As we showed over the weekend, it is abundantly clear that for all the talk of reform, Chinese authorities have found the gap between words and deeds uncrossable. First, Chinese authorities bailed out the relatively small CEG#1 Trust (for fear of contagion); second, the PBOC injects CNY 375 bn into short-term repo to save banks from a liquidity crisis at year-end; third, total social financing rose by the largest amount on record in January (despite all the talk of deleveraging following the Plenum); and now, fourth, thanks to a CNY 2bn loan (to an entirely insolvent coal company), Chinese authorities have bailed out a 2nd wealth-management product – this time even smaller.
We noted the “technical default” of Jilin Trust last week, and despite its de minimus size, China Development Bank loaned CNY 2bn to the verge-of-bankruptcy Liansheng coal company, and thus bailed out investors in the trust – piling on the moral hazard.
The Jilin Trust default, as we noted last week, was the second notable ‘technical’ default among Chinese wealth management products recently and caused consternation among investors:
Investors in the Jilin Trust product are demanding that CCB also take responsibility for compensating investors, 21st Century Business Herald reported on Friday.
Bankers have warned that China’s lenders are exposed to vast swathes of loans extended by their non-bank partners and sold to bank clients as off-balance-sheet wealth management products. Though banks are not legally responsible for repaying investors in such cases, they may face pressure to do so in order to maintain their reputations and uphold social stability.
“A few days ago, we went looking for CCB. CCB’s leader in Shanxi still says it’s not his responsibility. In the end, if they really don’t take responsibility, we’ll go to CCB and fight a war to the last drop of blood,” the paper quoted an unnamed product investor as saying.
Investors told the paper that all paperwork and fund transfers related to their purchase of the Jilin Trust product had occurred on CCB’s premises and CCB sales staff had verbally assured investors that the product carried no risk. They also said their willingness to invest was based on their confidence in CCB as a large state-owned bank.
And so what do the Chinese authorities do? Instead of letting a small trust face actual losses, they do what JPMorgan warned would “amplify future losses”…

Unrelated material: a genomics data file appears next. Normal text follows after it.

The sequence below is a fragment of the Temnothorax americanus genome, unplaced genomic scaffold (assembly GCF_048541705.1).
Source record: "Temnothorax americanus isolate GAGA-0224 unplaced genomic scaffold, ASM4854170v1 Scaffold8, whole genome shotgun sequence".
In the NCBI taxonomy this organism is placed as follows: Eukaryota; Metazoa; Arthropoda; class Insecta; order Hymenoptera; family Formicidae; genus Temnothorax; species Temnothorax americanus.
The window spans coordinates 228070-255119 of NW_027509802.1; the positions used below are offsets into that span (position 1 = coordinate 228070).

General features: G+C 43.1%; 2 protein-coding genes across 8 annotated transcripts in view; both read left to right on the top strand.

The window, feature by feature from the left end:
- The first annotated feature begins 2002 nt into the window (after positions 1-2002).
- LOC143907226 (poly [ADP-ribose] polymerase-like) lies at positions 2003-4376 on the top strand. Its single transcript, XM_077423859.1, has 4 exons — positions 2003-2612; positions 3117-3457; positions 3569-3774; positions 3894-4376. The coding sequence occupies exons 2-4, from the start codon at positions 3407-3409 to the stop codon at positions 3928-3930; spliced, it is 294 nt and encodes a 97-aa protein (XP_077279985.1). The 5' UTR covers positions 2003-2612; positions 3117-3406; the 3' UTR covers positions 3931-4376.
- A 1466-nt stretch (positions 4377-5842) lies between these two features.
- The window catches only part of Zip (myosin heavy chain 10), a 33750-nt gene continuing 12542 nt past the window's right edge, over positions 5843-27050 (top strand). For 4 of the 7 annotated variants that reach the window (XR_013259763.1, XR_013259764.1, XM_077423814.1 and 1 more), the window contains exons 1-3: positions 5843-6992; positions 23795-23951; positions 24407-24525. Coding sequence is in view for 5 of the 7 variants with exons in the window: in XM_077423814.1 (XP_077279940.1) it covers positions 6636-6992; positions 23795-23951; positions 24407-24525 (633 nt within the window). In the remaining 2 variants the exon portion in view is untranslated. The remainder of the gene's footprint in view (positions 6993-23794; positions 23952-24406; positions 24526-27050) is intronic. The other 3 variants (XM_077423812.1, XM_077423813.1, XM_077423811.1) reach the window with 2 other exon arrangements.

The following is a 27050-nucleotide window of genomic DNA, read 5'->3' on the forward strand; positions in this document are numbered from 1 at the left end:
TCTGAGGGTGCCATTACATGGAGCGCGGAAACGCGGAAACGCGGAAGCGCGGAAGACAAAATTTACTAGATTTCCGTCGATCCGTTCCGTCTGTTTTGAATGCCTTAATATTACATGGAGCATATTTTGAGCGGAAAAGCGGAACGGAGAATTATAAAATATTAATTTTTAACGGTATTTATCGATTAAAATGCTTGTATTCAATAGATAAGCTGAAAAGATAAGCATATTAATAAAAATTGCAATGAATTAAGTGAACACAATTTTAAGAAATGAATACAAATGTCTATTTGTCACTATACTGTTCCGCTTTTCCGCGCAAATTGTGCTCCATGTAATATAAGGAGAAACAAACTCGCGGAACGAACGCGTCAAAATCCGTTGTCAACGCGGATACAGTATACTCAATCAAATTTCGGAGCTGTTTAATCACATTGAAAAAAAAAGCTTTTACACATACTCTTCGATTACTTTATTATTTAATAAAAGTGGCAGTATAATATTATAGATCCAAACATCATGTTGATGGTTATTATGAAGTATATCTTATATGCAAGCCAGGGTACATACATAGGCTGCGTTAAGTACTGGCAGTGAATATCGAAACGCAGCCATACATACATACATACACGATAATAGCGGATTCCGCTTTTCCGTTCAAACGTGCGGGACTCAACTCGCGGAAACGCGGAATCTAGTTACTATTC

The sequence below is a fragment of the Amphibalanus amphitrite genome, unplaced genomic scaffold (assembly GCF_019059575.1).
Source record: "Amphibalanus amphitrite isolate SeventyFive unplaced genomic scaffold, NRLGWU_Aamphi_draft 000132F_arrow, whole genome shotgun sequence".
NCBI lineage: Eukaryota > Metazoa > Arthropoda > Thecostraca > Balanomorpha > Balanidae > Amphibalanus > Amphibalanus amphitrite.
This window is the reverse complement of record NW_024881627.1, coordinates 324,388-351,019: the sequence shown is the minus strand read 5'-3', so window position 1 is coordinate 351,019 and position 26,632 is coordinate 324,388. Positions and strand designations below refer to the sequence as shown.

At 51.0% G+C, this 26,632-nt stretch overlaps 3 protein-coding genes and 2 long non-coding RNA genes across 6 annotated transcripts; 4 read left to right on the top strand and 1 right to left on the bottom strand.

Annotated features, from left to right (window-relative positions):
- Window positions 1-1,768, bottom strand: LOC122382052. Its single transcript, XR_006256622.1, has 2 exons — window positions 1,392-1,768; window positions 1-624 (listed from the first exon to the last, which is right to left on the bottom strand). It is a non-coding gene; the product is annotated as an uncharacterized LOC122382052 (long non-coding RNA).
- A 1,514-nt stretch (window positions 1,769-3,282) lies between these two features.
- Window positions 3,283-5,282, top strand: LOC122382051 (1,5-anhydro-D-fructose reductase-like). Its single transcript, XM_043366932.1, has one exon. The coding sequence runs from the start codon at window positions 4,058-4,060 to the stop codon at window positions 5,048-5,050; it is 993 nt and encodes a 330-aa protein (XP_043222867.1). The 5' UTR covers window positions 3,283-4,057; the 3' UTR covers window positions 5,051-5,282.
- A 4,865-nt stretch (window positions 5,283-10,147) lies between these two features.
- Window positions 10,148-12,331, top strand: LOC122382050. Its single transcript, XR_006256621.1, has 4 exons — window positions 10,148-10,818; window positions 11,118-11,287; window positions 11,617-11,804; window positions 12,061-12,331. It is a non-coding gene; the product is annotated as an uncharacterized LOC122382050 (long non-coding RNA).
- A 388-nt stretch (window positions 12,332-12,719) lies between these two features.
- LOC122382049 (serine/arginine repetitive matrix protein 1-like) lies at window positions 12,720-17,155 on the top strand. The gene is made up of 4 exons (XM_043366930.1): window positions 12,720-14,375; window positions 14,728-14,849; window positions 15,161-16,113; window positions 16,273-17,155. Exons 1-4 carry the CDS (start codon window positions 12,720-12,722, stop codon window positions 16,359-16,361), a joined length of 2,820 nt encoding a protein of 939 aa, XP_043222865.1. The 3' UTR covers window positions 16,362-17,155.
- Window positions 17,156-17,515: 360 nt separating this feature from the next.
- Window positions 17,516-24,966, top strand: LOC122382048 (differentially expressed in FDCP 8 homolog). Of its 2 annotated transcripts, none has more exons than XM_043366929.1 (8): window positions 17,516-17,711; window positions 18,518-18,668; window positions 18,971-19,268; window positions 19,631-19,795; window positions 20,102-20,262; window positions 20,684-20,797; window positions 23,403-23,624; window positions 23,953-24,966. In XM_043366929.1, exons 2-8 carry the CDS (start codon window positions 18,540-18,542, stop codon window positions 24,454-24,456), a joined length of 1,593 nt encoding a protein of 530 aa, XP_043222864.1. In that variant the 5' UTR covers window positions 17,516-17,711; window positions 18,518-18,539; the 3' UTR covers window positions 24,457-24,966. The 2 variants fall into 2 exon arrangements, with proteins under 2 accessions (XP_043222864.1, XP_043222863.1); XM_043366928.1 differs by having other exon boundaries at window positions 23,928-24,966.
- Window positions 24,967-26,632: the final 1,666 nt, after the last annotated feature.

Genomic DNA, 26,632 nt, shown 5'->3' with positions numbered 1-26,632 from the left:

China Development Bank lent 2b yuan to coal company Shanxi Liansheng, which owes almost 30b yuan to lenders including banks, trusts and asset management firms, 21st Century Business Herald reports, citing unidentified people.
China’s coal industry is “dead,” said Laban Yu, a Jefferies Group LLC analyst in Hong Kong with an underperform rating on all three stocks. “There are 10,000 producers in China. A lot of them are taking on debt. It gets harder and harder to service debts when coal prices keep falling.
Of course, it’s not over yet – as the following chart shows, there are a lot more “maturing” trusts to come in the next 3 months alone…
Allowing investors to be bailed out merely exacerbates the risk-taking mentality and solidifies a belief in a government back-stop (to 10%-yielding highly risky loans to an insolvent industry!!)…
…borrowers are facing rising pressures for loan repayments in an environment of overcapacity and unprofitable investments. Unable to generate cash to service their loans, they have to turn to the shadow-banking sector for credit and avoid default. The result is an explosive growth of the size of the shadow-banking sector (now conservatively estimated to account for 20-30 percent of GDP).
Understandably, the PBOC does not look upon the shadow banking sector favorably. Since shadow-banking sector gets its short-term liquidity mainly through interbanking loans, the PBOC thought that it could put a painful squeeze on this sector through reducing liquidity. Apparently, the PBOC underestimated the effects of its measure. Largely because Chinese borrowers tend to cross-guarantee each other’s debt, squeezing even a relatively small number of borrowers could produce a cascade of default. The reaction in the credit market was thus almost instant and frightening. Borrowers facing imminent default are willing to borrow at any rate while banks with money are unwilling to loan it out no matter how attractive the terms are.
Should this situation continue, China’s real economy would suffer a nasty shock. Chain default would produce a paralyzing effect on economic activities even though there is no run on the banks. Clearly, this is not a prospect the CCP’s top leadership relishes.
So the PBOC’s efforts are merely exacerbating the situation for the worst companies…